The Pandemic, One Year Later: 5 Takeaways on Shifting Consumer Sentiments

By Ericka Podesta McCoy, CMO, Resonate

A year ago, we were all frantically Googling “what is COVID-19?” and trying to figure out whether it would have an impact on our spring break plans. Now, one year later, more than 90 million doses of the coronavirus vaccine have been administered in the United States, and people are trying to figure when—if ever—life might start to look a little more normal.

The past 12 months have been a personal and professional rollercoaster for all Americans, and brands have been doing their best to ride the ups and downs with them. Throughout the course of the pandemic, Resonate has been continuously releasing its COVID-19 and recent events data to help brands make data-driven decisions by keeping pace with the wild swings in consumer sentiments across topics including shopping, finances, travel, vaccine readiness and others. How else can a brand survive and thrive during these turbulent times?

So how are consumers feeling now, a full year after the onset of the pandemic? Let’s take a look at five core insights from our latest wave of surveys.

Growing vaccine acceptance

Early in the pandemic, there were a lot of questions as to how many Americans would raise their hands for a quick-to-market vaccine. Now that the vaccines are a reality, we’re seeing notable spikes in consumers’ stated likelihood to get a vaccine. As of our most recent survey, the number of consumers who are “completely likely” to get a vaccine is up 12 percent (representing 43 percent of American adults), and the percentage of those who are “not at all likely” has declined 3 percent (representing 17 percent of American consumers). Likewise, Americans say they will line up for the vaccine sooner than previously thought, with 32 percent saying they’ll want to take it within a week of availability (an 11 percent increase over the previous survey wave).

Skepticism about the “return to normal”

That said, despite vaccine rollout, the number of American consumers who now indicate they believe it could be more than a year before life goes back to normal increased by 5 percentage points from January to February, with nearly 39 percent now believing it could be a year or longer. At this point, nearly 11 percent believe life will never return to normal.

Loosening perception on restrictions

That said, despite growing pessimism around a return to “normal,” this doesn’t mean consumers think we’re stuck at home forever. In February, the number of consumers who say they are under strict stay-at-home orders plummeted by 10 percentage points. Likewise, consumer perception of pandemic restrictions is loosening across the U.S., with 18.1 percent of Americans now reporting “many restrictions” in their state—a decline of 10 percent since the prior month.

Gradual financial improvement

Likewise, many consumers report that their personal financial situations are improving, albeit gradually. Most recently, 19 percent of consumers said they are struggling to pay for necessities, a decline of 4.4 percent since the prior month. Meanwhile, 31.3 percent (+3.6) say they are living comfortably, and 22.4 percent (+3.9) are “not at all worried” about their finances. We’re also seeing slight increases in reported spending and a slight decline in the number of consumers who are budgeting and monitoring expenses.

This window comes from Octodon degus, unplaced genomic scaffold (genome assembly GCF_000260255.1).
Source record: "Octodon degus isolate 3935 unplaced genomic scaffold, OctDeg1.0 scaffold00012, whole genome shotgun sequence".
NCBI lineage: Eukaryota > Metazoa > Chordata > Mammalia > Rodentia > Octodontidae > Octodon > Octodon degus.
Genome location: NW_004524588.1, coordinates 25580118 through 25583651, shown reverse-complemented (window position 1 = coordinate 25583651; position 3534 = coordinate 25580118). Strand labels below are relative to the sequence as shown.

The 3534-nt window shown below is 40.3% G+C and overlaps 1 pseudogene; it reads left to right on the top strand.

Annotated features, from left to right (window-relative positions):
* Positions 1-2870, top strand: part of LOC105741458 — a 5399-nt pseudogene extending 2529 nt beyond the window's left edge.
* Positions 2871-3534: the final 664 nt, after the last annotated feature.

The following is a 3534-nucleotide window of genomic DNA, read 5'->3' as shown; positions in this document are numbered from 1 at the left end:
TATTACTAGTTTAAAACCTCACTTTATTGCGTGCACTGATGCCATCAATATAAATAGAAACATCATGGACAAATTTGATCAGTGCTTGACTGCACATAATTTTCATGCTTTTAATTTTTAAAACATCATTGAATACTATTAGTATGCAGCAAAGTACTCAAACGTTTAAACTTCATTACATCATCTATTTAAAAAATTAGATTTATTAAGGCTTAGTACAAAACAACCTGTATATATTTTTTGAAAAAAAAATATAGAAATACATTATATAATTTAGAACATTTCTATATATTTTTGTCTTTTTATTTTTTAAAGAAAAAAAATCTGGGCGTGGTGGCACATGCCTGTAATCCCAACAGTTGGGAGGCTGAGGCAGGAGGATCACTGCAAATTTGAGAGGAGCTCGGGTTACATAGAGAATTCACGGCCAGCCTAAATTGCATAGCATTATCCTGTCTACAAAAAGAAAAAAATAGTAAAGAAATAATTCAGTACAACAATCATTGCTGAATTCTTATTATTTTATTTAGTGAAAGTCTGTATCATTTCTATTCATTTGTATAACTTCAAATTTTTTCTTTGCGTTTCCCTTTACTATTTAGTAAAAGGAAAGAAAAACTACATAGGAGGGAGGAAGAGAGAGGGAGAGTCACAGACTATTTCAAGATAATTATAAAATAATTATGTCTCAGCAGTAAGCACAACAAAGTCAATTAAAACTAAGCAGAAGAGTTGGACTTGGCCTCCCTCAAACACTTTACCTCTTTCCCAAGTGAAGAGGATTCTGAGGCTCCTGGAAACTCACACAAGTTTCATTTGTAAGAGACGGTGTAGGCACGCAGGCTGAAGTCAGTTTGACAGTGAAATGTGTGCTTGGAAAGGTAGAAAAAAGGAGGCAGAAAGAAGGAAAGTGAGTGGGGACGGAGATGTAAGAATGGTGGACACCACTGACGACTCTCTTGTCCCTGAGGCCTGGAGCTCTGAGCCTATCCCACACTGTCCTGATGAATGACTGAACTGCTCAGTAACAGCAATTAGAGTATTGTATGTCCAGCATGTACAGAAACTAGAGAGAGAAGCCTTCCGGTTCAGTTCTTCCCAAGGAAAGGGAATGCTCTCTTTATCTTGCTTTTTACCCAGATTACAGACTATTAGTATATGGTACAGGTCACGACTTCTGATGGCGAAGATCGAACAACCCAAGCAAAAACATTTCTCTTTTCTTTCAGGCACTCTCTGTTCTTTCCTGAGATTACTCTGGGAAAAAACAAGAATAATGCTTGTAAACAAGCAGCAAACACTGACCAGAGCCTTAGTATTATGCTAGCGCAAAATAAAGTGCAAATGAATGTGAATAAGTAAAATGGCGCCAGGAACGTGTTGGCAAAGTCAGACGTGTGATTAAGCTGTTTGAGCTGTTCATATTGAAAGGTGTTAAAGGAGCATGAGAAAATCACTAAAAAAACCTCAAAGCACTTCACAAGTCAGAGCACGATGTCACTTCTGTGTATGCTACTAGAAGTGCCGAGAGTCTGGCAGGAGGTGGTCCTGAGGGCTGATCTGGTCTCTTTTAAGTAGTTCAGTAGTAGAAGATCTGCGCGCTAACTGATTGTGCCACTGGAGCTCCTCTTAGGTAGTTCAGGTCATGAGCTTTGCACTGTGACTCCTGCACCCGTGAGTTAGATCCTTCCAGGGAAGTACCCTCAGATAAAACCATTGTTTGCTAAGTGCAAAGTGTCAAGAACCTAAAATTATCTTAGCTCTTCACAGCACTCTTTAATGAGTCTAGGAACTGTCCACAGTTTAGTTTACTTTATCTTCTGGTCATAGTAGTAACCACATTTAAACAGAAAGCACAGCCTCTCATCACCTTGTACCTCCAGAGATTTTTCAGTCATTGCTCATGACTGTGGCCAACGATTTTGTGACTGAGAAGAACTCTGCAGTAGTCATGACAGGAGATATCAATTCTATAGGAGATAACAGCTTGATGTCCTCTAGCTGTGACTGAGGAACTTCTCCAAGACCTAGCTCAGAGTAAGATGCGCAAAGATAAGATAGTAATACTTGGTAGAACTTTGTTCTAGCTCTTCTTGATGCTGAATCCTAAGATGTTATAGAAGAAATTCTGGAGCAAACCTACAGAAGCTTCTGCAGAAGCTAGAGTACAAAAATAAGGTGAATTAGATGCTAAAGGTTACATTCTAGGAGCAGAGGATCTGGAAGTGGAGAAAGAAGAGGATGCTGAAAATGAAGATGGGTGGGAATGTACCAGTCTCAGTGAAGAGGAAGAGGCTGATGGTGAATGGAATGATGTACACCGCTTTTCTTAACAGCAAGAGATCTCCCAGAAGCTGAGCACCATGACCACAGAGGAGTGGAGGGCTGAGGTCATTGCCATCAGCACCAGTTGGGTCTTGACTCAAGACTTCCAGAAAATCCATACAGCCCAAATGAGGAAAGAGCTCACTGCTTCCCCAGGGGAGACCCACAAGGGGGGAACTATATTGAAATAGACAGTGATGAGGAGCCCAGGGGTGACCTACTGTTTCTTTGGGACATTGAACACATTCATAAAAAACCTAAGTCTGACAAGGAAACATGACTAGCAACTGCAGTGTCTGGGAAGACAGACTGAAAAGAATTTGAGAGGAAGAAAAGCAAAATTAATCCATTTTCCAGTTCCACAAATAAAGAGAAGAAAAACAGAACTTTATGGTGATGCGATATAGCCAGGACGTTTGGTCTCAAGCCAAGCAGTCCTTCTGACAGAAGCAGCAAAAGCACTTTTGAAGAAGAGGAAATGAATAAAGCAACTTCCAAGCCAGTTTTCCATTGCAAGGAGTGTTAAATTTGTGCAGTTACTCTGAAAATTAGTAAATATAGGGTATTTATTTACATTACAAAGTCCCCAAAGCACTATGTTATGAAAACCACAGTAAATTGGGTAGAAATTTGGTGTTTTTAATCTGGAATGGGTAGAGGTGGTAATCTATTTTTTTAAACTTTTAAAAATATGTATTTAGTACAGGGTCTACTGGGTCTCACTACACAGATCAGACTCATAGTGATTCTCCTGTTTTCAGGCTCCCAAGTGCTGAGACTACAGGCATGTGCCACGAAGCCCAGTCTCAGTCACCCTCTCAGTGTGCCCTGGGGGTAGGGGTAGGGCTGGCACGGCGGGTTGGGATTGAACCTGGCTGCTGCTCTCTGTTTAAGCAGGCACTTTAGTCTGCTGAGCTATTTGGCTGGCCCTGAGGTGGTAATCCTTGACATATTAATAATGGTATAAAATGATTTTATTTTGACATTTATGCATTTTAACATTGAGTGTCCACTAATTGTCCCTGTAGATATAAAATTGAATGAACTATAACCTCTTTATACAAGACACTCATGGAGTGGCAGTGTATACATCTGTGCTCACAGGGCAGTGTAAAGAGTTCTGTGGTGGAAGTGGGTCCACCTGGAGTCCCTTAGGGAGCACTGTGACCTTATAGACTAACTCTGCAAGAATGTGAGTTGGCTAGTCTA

Eagerness to return to stores and restaurants

In general, we see that consumers right now are itching to shop in-store, with 49 percent (+4) stating in-store browsing and buying as their top shopping preference. Meanwhile, curbside pick-up and same-day delivery are losing their luster, with preferences for each declining 5 and 3.7 percent, respectively. At the same time, in-restaurant dining frequency has increased slightly.

That said, this willingness to engage in regular day-to-day excursions does not seem to be extending to leisure travel. In fact, 60 percent of consumers now believe “normal” travel won’t resume until September 2021 at the earliest, compared to only 43 percent last month.

At every turn in the pandemic, marketers have struggled to respond with the right messaging and strategy, caught off-guard by the dramatic shifts and lacking the data and insights required to root their decisions. How do you empathetically engage a consumer who, last month, may have been planning a summer vacation and now is wondering whether they’ll spend another holiday season alone? The pandemic has accelerated a number of macro-trends, making it clear that access to the freshest, most relevant data has never been more critical. Marketers need to adjust their messaging—not to mention their customer experiences and product development plans—in real-time in order to form stronger, more meaningful, human connections with their customers.

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